The ‘pingdemic’ has seen record numbers of people being alerted by the NHS Covid-19 app to self-isolate in recent weeks, including 700,000 for the week to July 21.

The Government rolled out exemptions for workers it deems to be employed in critical industries, such as those in the food sector, transport and waste collection.

Daily negative test results can enable such workers who have been alerted by the app or called by NHS Test and Trace as coronavirus contacts to continue working.

Ms Nicholls told BBC Radio 4’s Today programme: ‘In the last month one in 10 of our businesses have had to close their sites and more importantly one in five have had to significantly adjust their offer or services in order to cope with the pandemic.’

Mr Javid said: ‘We want to reduce the disruption that self-isolation can cause for people and businesses, while ensuring we’re protecting those most at risk from this virus. 

‘This update to the app will help ensure that we are striking the right balance.

‘It’s so important that people isolate when asked to do so in order to stop the spread of the virus and protect their communities.’   

Dr Jenny Harries, chief executive of the UK Health Security Agency, said: ‘The NHS Covid App is a really practical example of how technology can be used to fight the biggest challenges we face in protecting and improving our health.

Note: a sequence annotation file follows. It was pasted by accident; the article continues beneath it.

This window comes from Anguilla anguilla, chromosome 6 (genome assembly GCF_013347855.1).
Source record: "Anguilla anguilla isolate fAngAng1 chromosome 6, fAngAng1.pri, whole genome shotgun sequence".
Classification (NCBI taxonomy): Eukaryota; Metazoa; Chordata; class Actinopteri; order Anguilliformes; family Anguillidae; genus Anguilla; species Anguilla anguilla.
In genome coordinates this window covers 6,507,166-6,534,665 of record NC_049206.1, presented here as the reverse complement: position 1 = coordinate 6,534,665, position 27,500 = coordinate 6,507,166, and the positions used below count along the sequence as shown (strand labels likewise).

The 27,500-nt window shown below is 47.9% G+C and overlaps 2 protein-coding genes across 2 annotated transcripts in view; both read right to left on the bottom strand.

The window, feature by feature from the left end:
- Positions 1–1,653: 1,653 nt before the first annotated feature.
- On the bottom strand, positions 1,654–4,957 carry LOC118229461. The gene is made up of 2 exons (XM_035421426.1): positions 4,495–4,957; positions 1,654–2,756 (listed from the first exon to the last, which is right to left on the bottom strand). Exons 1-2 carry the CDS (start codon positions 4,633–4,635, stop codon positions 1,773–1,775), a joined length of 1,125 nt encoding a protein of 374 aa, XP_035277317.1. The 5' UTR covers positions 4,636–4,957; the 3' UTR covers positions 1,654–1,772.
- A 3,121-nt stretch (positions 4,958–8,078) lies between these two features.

‘The app is the simplest, easiest, and fastest way to find out whether you have been exposed to the virus, and it has saved thousands of lives over the course of this pandemic.

‘I strongly encourage everyone, even those fully vaccinated, to continue using the app. 

‘It is a lifesaving tool that helps us to stay safe and to protect those closest to us as we return to a more familiar way of life.’ 

A Department of Health spokeswoman claimed around 40 per cent of British adults are using the app.

But polling suggests many Britons have already deleted or deactivated the device because they do not want to self-isolate.

Ministers are planning to relax strict rules to allow double-jabbed people who are a close contact of a Covid case not to self-isolate from August 16.

But they are under mounting pressure to bring this date forward to be in line with Wales, which will allow the double-jabbed not to self-isolate from August 7.  

The ‘pingdemic’ has left supermarkets with empty shelves and bins lying in the street because so many staff have been told to stay at home for ten days.

The chief of UKHospitality Kate Nicholls says it also forced one in ten pubs and restaurants to close their doors.

Ministers said last week that people in the food industry, transport, Border Force staff, frontline police and fire services could all take daily tests instead of self-isolating.

They have since added bin collectors, prison staff and those working in defence to the list.

The scheme — which will see 2,000 testing sites set up nationwide — will see lateral flow tests offered to all eligible workers who are pinged by the app or called by NHS Test and Trace.

The app sent a record 700,000 alerts in the week to July 21, the latest available, which was the highest number on record.